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  9. Well done. My answer was pretty similar — I think I’ve realized that books and movies can’t be compared without shortchanging one or the other. They both ought best to be appreciated as they are, and not in comparison with anything else.

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  10. I have to agree! It seems that Hollywood goes for glitz rather than accuracy when turning books into films. I wonder if it can ever truly be done?

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  11. Maree, I think the Ents were the most disappointing “characters” in the LOTR films and fancy missing out Tom Bombadil!
    Melody – did you enjoy the Atonement film as well?
    Paula, I found the same with the Harry Potter films too.
    Kat, I haven’t found a film that’s better than the book!
    Peta, I can tend to be a bit brief sometimes (or else I go on and on and on …)
    Gautami – me too.
    Writer2b – your answer is thought -provoking too.
    Ann, I’m not sure but I think the TV series was first. At least I only found the book a few years later. It was really awful.
    Kay, I agree with your husband about LOTR, and as for the Harry Potter films I really liked Alan Rickman as Snape, not so keen on the others though.
    Chris, I never thought of that. Mmm,
    Barbara, great minds think alike.
    Jennifer, I didn’t think Cate Blanchett was anywhere near right for Galdriel. Oh dear, it seems I’m very hard to please!
    Christine, I agree.
    Kelly, that’s a good point.

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  12. Gandalf was perfectly cast! It’s so nice when our vision are realized in a film. Unfortunately that doesn’t happen often and filmmakers often take liberties with both plot and cast. Editing for time and content ok. Changing the plot or ending is not, in my opinion.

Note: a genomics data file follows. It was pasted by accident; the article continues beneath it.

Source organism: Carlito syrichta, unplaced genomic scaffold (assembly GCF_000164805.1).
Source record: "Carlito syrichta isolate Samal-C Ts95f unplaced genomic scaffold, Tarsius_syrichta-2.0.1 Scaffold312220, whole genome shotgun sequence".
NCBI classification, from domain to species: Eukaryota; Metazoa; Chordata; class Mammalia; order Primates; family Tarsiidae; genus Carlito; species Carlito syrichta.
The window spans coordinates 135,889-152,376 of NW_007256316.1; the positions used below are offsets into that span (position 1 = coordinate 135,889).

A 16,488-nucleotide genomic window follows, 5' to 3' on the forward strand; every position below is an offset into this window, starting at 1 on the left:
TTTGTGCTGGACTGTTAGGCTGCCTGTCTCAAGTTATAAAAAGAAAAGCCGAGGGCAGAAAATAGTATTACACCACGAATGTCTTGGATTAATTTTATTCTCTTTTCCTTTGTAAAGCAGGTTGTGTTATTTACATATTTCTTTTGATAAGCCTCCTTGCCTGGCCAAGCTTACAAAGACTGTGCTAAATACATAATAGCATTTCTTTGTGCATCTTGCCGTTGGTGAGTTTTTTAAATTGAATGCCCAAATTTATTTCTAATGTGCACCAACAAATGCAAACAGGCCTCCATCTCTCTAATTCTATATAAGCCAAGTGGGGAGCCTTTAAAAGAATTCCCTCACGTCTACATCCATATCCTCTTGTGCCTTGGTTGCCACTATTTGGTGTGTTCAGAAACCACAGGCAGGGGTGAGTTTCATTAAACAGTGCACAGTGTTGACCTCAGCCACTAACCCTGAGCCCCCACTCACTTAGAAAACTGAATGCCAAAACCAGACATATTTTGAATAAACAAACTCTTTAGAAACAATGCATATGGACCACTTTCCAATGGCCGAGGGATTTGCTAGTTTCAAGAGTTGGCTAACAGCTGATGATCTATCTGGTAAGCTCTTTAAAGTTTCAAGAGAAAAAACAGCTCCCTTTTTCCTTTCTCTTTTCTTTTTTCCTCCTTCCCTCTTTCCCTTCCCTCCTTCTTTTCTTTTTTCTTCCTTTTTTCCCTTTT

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  13. I agree: very hard to compare the two. But I think it’s very easy to be down on movies and think they make a hash of every adaptation they attempt. Not so, for instance, with movies like To Kill a Mockingbird, or A Room with a View. And their daring interpretations can be brilliant: O Brother, Where Art Thou?, is a perfect example.
    I’m always intrigued to see just how a film-maker can interpret a book I’ve loved, and will watch it as much for that reason as any other. Sometimes it doesn’t work: The Golden Compass, for example, looked spectacular, but fell short of getting a handle on the monumental themes of the book. But they always get points from me for daring.
    Hey – there are plenty of really shockingly bad books out there, even popular ones!